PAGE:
In this article I examine the landscape of tribal or Indigenous archival management as it relates to digital assets and, more specifically, how these might help us reimagine the intellectual property needs of local, traditional, and indigenous communities, libraries, archives, and museums as they seek to manage, preserve, and reuse their digital cultural heritage. The colonial collecting project was a destructive mechanism by which Native materials were unhinged from their local places and knowledge and at the same time used as markers of Native erasure. As part of a practical solution to contemporary intellectual property dilemmas faced by Indigenous peoples globally due in large part to the residue of the colonial landscape, I will introduce the Local Contexts project and the Traditional Knowledge License and Label platform (www.localcontexts.org) as one intervention into the sometimes-confusing arena of Indigenous intellectual property rights and the digital commons.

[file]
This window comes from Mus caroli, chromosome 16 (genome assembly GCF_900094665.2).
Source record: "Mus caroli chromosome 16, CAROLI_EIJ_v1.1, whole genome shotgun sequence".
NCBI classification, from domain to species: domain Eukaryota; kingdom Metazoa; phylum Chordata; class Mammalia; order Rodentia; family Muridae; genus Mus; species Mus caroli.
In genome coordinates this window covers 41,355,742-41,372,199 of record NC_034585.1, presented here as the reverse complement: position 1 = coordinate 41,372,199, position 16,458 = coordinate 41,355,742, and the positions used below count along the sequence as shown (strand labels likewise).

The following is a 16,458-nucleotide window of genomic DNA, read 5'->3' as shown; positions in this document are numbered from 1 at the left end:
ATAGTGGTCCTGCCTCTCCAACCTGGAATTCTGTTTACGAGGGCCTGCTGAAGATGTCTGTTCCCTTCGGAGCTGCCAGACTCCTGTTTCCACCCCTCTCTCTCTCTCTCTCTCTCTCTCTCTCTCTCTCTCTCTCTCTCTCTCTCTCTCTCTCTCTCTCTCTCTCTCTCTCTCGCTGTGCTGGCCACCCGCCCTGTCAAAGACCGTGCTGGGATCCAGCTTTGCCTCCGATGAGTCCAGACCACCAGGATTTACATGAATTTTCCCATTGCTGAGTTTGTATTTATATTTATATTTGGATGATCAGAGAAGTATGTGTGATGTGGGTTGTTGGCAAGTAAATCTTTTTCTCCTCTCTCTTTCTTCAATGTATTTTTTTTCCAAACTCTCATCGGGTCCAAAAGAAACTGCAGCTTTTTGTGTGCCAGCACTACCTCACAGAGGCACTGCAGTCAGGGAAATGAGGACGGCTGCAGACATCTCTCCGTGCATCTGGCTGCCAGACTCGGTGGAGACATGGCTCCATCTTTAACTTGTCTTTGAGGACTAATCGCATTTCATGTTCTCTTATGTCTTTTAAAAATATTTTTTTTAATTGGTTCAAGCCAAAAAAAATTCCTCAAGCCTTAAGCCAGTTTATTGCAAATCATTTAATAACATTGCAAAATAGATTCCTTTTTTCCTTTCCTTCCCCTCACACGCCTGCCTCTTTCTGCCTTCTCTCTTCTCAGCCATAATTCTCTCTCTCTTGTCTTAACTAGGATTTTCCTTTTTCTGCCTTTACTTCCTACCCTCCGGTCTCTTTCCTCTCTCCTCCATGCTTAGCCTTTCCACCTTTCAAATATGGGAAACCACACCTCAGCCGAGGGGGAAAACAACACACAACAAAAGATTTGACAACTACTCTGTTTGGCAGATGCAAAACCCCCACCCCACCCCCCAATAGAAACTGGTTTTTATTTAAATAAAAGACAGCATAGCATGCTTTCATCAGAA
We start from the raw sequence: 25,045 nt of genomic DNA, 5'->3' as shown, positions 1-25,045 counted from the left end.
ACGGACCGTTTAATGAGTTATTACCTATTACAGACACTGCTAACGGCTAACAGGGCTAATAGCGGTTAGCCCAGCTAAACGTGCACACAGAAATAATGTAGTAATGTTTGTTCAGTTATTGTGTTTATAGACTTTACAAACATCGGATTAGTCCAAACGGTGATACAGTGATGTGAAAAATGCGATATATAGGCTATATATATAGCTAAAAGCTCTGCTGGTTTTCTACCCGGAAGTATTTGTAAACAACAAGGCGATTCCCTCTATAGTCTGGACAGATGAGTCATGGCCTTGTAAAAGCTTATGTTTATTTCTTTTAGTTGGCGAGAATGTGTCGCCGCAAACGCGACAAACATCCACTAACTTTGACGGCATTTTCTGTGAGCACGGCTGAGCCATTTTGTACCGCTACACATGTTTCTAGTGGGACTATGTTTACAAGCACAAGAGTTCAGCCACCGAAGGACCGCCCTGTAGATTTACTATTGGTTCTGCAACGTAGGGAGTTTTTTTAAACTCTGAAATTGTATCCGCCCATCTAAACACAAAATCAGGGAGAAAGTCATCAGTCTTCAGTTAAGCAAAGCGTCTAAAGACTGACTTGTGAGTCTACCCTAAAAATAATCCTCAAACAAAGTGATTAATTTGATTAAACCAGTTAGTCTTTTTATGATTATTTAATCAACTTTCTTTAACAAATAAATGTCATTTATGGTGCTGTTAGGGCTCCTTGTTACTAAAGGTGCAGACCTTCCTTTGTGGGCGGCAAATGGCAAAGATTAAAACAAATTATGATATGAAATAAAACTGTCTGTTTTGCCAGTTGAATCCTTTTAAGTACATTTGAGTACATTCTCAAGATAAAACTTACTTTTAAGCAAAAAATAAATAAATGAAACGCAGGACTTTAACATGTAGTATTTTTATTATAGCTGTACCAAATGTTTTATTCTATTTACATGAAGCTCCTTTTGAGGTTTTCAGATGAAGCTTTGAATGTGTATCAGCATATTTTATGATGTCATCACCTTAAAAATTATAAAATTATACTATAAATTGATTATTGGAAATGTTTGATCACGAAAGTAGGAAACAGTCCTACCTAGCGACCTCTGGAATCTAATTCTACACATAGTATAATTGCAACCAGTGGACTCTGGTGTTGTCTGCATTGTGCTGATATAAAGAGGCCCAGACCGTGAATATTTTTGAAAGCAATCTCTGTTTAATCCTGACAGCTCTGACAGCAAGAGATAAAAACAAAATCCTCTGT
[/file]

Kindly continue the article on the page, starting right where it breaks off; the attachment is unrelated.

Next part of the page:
Kimberly Christen Withey is an Associate Professor in the Department of English, the Associate Director of the Digital Culture and Technology Program and the Director of Digital Projects at the Plateau Center, Native American Programs Office at Washington State University. Her academic research focuses on the intersection of digital technologies, archival practices, cultural heritage movements and intellectual property rights within indigenous communities and the global commons. Dr. Christen is currently directing the Plateau Peoples’ Web Portal an online collaboratively curated site for Plateau cultural materials house at the WSU Libraries and Mukurtu CMS a free, open source digital archive and content management tool specifically designed to meet the needs of indigenous communities as they manage and share their digital cultural heritage. Dr. Withey is also a co-director of Local Contexts, an educational website and platform for traditional knowledge licenses and labels. More of Dr. Withey’s work, including publications and projects, can be found at her website: www.kimchristen.com and you can follow her on twitter @Mukurtu.
"Tribal Archives, Traditional Knowledge, and Local Contexts: Why the “s” Matters,"
Journal of Western Archives:
1, Article 3.
Available at: http://digitalcommons.usu.edu/westernarchives/vol6/iss1/3